While in this article the authors argue that further research is required to confirm the adverse impact of artificial sweeteners, the initial findings suggest that these substances may increase the risks of developing several conditions. The reason why Rebholz et al. focuses their attention on soft drinks is that those account for approximately 30% of the added sugar intake in the US population (79). Therefore, while soda manufacturers may reduce the risk of increased sugar consumption by manufacturing beverages using artificial sweeteners, the overall effect of this strategy is harmful.

Swithers, Susan. “Artificial Sweeteners are not the Answer to Childhood Obesity.” Appetite, vol. 93, 2015, pp. 85-90.

Swithers explores the issue of childhood obesity and the impact of artificial sweeteners on the problem. Similar to other literature, this article supports the argument that artificial sweeteners, despite their perceived benefit, do not contribute to the improvement of health. Both Swithers and Rebholz et al. argue that the consumption of soft drinks with sugar contributes to increased obesity rates in the US population (85; 79). The finding presented in this article suggests that both the beverages with artificial and refined sugar have a similar impact on the risks of developing diseases such as diabetes or cardiovascular problems, as well as an increase in weight.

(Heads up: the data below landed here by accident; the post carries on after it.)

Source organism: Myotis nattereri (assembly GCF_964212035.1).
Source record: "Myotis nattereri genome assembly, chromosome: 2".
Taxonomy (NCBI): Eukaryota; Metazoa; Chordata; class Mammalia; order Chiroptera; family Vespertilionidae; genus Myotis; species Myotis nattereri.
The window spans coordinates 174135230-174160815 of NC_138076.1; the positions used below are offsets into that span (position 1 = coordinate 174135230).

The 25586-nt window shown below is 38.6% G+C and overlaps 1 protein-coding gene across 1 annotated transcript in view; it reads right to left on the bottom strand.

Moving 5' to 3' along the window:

Thus, this article explores the biological mechanisms of processing artificial sweeteners, including hormone response and gut bacteria functioning, and glucose regulation. Moreover, the aspect of learning specific nutrition habits that will persist in one’s adult life as the primary psychological effect of artificial sweeteners is explored. In general, children consuming artificial sweeteners have more probability of developing a strong preference for consuming sweet foods.

Conclusion

Overall, the need for developing artificial sweeteners as substances that taste sweet but have a significantly lower amount of calories is facilitated through an increased number of diseases. Diabetes, excess weight, and other issues are associated with the widespread intake of refined sugar. However, the impact of artificial sweeteners on health proves to be harmful because they impair the biological processes in a human’s body and change the perception of sweet foods.

Works Cited

Gunnars, Kris. “4 Natural Sweeteners that are Good for Your Health.” Healthline. Web.

Rebholz, Casey, et al. “Diet Soda Consumption and Risk of Incident End Stage Renal Disease.” Clinical Journal of the American Society of Nephrology, vol. 12, no. 1, 2016, pp. 79-86.

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Stiehl, Christina. “Which is Worse: Artificial Sweeteners or Sugar?Thrillist. Web.

Suez, et al. “Non-Caloric Artificial Sweeteners and the Microbiome: Findings and Challenges.” Gut Microbes, vol. 6, no. 2, 2015, pp. 149-155.

Swithers, Susan. “Artificial Sweeteners are not the Answer to Childhood Obesity.” Appetite, vol. 93, 2015, pp. 85-90.

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StudyCorgi. (2021, June 6). Best Sweetener: Artificial or Natural? Retrieved from https://studycorgi.com/best-sweetener-artificial-or-natural/